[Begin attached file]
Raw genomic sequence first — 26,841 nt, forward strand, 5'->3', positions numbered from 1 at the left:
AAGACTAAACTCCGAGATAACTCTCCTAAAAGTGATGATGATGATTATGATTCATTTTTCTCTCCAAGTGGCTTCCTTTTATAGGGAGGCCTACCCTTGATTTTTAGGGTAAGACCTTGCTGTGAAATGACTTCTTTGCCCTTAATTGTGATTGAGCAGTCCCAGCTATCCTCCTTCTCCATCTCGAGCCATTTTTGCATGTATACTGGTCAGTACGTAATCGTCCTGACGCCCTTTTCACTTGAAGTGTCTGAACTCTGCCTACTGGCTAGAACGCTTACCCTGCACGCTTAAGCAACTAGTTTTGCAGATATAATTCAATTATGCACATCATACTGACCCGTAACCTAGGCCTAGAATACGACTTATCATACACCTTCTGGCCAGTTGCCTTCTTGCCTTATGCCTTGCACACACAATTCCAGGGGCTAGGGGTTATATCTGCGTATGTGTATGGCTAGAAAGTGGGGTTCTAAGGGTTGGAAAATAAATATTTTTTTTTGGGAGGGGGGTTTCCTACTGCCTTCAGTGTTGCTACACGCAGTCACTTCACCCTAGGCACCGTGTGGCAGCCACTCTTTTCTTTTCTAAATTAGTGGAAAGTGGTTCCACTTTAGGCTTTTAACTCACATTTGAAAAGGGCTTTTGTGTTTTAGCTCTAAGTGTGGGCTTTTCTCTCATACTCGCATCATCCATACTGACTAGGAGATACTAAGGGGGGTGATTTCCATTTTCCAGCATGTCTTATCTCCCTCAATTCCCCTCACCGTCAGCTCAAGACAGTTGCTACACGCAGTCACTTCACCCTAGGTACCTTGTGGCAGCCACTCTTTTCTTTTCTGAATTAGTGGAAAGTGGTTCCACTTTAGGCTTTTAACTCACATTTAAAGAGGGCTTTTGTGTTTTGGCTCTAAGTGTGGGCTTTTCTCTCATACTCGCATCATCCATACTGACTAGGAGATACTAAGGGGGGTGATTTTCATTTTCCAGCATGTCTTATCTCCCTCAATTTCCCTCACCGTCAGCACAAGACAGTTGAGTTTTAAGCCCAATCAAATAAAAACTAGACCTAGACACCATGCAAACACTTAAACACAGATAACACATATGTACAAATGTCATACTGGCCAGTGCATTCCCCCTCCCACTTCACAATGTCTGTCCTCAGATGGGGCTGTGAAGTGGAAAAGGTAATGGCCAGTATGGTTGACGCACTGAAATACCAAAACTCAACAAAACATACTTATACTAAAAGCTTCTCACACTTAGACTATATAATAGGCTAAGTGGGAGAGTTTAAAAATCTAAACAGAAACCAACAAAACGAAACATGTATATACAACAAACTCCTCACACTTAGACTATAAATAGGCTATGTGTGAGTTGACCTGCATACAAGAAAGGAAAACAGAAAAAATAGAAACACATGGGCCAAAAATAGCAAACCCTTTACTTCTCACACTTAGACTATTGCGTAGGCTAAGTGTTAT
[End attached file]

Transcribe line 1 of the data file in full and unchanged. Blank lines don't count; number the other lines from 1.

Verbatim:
Raw genomic sequence first — 26,841 nt, forward strand, 5'->3', positions numbered from 1 at the left: